April is National Stress Awareness Month, but for the millions of Americans reporting rising levels of anxiety, it doesn’t take an official designation to be acutely aware of the presence of mounting stress in their lives.
The causes of stress are wide-ranging, from work issues to home responsibilities to political dissatisfaction. So too are the side effects – the specific physiological changes that accompany that catch-all feeling of being “stressed out.”
The less in tune we are with our own thoughts and feelings, and the less time we take to check in with ourselves, the more likely we are to fall into the trap of over-the-counter solutions to blanket our anxious mindset. These temporary salves do nothing to improve overall mental fitness, and reliance on unnatural forms of relief can lead to a whole host of other problems.
Not only is regular meditation practice completely natural, it’s a more effective method of stress management than pills. The common side effects of stress also happen to directly be the major benefits of meditation; not a surprise, since being mindful is a result of rewiring the brain’s responses to outside stimuli.
Let’s take a look at some familiar symptoms of stress and how training your brain through meditation can help overcome them.
Stress & Irritability
Ever feel so stressed you could just snap? A mind that is overloaded with thoughts and worries often unloads through behavioral outbursts, which aren’t a pretty sight. If you’ve suffered a bout of irritability, you probably think “wow, that wasn’t me” after reflecting on it. And you’re right – you fell victim to your thoughts. Meditation is calming by design; being able to clearly audit the thoughts that creep into your head allows you to separate yourself from them and let the stressful ones pass.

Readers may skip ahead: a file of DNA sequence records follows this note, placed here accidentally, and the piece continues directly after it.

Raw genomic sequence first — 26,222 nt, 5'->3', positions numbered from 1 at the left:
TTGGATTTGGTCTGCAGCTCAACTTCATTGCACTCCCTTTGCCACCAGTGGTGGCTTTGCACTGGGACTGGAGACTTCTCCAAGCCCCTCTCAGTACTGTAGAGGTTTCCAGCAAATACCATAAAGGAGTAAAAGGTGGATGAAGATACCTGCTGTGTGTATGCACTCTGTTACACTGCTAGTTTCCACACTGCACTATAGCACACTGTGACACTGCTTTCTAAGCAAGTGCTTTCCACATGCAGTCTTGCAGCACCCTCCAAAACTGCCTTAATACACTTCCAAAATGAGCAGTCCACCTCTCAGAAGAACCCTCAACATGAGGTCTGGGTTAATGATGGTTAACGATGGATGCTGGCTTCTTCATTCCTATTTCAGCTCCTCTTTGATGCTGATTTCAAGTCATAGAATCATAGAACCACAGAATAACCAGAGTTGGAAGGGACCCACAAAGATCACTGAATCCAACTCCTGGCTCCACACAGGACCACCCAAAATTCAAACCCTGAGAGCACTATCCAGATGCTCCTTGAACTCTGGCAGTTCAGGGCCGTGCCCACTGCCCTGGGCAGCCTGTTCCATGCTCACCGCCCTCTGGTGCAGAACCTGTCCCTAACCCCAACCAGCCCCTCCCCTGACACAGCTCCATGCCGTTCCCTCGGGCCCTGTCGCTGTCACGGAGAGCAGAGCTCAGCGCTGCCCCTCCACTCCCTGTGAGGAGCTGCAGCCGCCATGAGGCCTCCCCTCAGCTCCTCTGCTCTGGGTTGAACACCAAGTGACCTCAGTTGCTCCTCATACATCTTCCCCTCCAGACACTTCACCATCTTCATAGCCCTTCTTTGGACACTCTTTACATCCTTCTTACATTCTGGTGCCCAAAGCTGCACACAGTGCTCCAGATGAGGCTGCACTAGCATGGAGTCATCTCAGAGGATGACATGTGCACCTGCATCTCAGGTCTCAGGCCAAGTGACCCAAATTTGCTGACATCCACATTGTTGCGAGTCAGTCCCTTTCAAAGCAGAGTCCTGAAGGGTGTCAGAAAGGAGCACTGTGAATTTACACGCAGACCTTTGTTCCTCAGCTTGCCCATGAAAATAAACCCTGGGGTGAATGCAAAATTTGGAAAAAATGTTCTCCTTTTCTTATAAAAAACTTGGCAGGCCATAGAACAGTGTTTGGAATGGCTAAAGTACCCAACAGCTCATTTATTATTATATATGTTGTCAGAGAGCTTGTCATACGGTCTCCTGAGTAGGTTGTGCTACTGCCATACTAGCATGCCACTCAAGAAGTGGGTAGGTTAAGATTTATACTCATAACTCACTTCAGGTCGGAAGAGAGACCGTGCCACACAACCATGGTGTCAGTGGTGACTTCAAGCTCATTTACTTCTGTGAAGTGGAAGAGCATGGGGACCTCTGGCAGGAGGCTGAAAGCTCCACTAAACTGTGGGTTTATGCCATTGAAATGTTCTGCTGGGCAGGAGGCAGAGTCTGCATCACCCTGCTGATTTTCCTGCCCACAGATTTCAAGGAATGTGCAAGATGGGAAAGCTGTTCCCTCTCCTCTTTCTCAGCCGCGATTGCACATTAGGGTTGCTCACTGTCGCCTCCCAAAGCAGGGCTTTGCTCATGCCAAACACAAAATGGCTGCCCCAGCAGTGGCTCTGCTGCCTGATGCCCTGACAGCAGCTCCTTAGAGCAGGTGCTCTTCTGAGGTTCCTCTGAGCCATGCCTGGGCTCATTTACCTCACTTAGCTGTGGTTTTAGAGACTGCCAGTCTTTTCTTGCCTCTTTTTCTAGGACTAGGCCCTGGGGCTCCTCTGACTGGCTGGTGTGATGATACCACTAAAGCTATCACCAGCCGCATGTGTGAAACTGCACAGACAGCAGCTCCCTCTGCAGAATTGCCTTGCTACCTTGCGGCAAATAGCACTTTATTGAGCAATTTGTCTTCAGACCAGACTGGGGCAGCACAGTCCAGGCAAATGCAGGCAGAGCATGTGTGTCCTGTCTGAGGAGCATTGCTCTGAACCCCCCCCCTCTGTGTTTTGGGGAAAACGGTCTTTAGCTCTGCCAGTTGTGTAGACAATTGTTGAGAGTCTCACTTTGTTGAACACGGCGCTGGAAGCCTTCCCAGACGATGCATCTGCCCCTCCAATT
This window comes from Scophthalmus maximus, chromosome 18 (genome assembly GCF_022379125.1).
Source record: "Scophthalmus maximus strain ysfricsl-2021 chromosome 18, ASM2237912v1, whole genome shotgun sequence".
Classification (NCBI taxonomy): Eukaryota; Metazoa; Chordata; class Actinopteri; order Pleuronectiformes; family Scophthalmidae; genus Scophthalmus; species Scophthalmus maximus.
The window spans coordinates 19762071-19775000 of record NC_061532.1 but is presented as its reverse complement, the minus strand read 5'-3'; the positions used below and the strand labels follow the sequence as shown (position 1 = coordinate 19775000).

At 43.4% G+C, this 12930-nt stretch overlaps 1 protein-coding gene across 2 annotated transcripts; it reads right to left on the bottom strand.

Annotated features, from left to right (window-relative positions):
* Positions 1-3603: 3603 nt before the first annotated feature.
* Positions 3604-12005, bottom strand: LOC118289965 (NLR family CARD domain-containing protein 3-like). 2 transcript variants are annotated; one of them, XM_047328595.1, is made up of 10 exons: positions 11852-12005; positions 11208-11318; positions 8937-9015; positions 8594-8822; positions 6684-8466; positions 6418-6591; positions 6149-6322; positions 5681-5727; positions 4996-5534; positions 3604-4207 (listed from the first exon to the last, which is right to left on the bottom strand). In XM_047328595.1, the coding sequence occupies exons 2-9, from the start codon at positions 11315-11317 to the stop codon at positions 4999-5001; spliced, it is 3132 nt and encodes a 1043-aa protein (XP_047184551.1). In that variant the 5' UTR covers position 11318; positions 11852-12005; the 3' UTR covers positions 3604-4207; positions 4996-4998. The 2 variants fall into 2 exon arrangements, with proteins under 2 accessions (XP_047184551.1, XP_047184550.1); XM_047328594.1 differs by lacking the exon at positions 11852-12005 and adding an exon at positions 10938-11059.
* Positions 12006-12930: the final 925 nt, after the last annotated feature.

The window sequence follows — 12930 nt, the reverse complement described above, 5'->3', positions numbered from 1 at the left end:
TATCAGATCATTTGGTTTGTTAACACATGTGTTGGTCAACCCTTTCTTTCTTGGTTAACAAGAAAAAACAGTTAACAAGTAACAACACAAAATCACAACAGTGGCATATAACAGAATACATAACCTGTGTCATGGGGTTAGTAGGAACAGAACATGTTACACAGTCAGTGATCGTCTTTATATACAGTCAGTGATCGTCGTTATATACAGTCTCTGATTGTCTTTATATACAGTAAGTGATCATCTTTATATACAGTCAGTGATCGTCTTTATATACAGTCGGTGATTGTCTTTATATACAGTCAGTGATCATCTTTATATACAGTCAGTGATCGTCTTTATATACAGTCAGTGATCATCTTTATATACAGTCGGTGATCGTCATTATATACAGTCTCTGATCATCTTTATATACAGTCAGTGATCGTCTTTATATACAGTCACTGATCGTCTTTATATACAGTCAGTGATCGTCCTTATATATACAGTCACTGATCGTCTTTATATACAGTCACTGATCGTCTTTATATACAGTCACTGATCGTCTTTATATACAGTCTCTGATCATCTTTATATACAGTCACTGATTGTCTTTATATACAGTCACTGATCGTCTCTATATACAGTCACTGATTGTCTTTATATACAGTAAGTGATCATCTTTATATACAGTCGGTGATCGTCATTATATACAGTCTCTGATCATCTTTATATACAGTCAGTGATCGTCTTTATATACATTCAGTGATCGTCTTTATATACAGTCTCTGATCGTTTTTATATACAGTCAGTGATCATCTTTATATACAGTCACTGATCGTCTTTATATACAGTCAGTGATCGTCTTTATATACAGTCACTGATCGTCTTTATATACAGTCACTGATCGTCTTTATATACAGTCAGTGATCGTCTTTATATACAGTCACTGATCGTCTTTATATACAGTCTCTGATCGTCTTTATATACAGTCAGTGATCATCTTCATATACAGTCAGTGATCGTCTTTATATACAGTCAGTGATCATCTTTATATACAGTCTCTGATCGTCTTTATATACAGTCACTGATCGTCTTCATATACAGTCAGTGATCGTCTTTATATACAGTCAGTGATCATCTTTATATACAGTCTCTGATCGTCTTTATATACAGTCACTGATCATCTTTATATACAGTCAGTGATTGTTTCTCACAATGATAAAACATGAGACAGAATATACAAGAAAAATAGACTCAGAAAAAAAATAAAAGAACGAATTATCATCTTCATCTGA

Lack of Motivation
When you’re stressed, you’re more prone to shutting down entirely. It’s the mind’s way of trying to avoid scenarios, locations and people that cause anxiety. Lack of motivation in itself can worsen the anxiety, since we may begin to label our own minds as weak and unable to cope with whatever’s going on.
Meditation trains the brain to be strong, literally: studies have linked regular meditation practice to increases in gray matter. The more reps of mental fitness you get in, the more focused you’ll be, and the more you’ll find yourself taking on new tasks with renewed vigor.
From stomach knots to migraines, stress manifests itself in all sorts of cruel ways for the body. Meditation has been proven to lower chronic pain sensitivity by making the pain powerless over the mind. By focusing on areas of discomfort during meditation sessions, the brain begins to view them simply as they are and no longer dwells on them as a problem.
The effects of stress on behavior, mood, and body are familiar and universal. But they are, in large part, artificial constructs of the mind. Through regular meditation practice, you can change your relationship with stress and focus on the things that bring you peace and positivity.